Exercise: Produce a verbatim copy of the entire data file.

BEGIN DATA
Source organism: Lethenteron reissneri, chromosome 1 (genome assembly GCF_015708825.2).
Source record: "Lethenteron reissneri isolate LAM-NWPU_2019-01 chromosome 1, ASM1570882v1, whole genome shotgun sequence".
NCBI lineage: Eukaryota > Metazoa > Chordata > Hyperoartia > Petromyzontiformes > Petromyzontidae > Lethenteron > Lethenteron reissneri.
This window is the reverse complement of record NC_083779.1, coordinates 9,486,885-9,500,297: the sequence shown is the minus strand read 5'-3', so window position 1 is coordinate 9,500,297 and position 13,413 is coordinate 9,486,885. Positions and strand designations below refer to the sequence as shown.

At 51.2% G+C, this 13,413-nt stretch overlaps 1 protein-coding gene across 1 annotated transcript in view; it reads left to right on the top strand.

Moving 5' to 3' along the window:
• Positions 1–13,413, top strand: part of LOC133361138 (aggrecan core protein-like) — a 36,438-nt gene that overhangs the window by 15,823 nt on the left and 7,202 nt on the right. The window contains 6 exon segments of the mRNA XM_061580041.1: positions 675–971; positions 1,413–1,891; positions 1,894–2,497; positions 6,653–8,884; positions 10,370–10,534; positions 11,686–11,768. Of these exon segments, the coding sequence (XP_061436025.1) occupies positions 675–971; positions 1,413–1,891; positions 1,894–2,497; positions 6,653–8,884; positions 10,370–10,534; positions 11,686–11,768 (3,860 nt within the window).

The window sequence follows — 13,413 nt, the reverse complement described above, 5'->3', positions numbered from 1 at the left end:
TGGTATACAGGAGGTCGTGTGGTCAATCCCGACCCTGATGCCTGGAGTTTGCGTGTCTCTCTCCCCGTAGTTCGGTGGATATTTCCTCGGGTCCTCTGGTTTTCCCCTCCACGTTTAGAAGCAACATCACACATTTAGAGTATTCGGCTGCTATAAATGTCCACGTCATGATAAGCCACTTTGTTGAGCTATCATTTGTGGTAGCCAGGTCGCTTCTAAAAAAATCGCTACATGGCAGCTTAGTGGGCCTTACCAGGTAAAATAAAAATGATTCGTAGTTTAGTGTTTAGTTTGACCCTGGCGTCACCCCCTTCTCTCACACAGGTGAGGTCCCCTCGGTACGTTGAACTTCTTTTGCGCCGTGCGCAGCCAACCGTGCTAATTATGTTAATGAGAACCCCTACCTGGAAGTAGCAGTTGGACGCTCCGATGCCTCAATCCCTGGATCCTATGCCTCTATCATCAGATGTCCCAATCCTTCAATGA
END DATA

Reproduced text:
Source organism: Lethenteron reissneri, chromosome 1 (genome assembly GCF_015708825.2).
Source record: "Lethenteron reissneri isolate LAM-NWPU_2019-01 chromosome 1, ASM1570882v1, whole genome shotgun sequence".
NCBI lineage: Eukaryota > Metazoa > Chordata > Hyperoartia > Petromyzontiformes > Petromyzontidae > Lethenteron > Lethenteron reissneri.
This window is the reverse complement of record NC_083779.1, coordinates 9,486,885-9,500,297: the sequence shown is the minus strand read 5'-3', so window position 1 is coordinate 9,500,297 and position 13,413 is coordinate 9,486,885. Positions and strand designations below refer to the sequence as shown.

At 51.2% G+C, this 13,413-nt stretch overlaps 1 protein-coding gene across 1 annotated transcript in view; it reads left to right on the top strand.

Moving 5' to 3' along the window:
• Positions 1–13,413, top strand: part of LOC133361138 (aggrecan core protein-like) — a 36,438-nt gene that overhangs the window by 15,823 nt on the left and 7,202 nt on the right. The window contains 6 exon segments of the mRNA XM_061580041.1: positions 675–971; positions 1,413–1,891; positions 1,894–2,497; positions 6,653–8,884; positions 10,370–10,534; positions 11,686–11,768. Of these exon segments, the coding sequence (XP_061436025.1) occupies positions 675–971; positions 1,413–1,891; positions 1,894–2,497; positions 6,653–8,884; positions 10,370–10,534; positions 11,686–11,768 (3,860 nt within the window).

The window sequence follows — 13,413 nt, the reverse complement described above, 5'->3', positions numbered from 1 at the left end:
TGGTATACAGGAGGTCGTGTGGTCAATCCCGACCCTGATGCCTGGAGTTTGCGTGTCTCTCTCCCCGTAGTTCGGTGGATATTTCCTCGGGTCCTCTGGTTTTCCCCTCCACGTTTAGAAGCAACATCACACATTTAGAGTATTCGGCTGCTATAAATGTCCACGTCATGATAAGCCACTTTGTTGAGCTATCATTTGTGGTAGCCAGGTCGCTTCTAAAAAAATCGCTACATGGCAGCTTAGTGGGCCTTACCAGGTAAAATAAAAATGATTCGTAGTTTAGTGTTTAGTTTGACCCTGGCGTCACCCCCTTCTCTCACACAGGTGAGGTCCCCTCGGTACGTTGAACTTCTTTTGCGCCGTGCGCAGCCAACCGTGCTAATTATGTTAATGAGAACCCCTACCTGGAAGTAGCAGTTGGACGCTCCGATGCCTCAATCCCTGGATCCTATGCCTCTATCATCAGATGTCCCAATCCTTCAATGA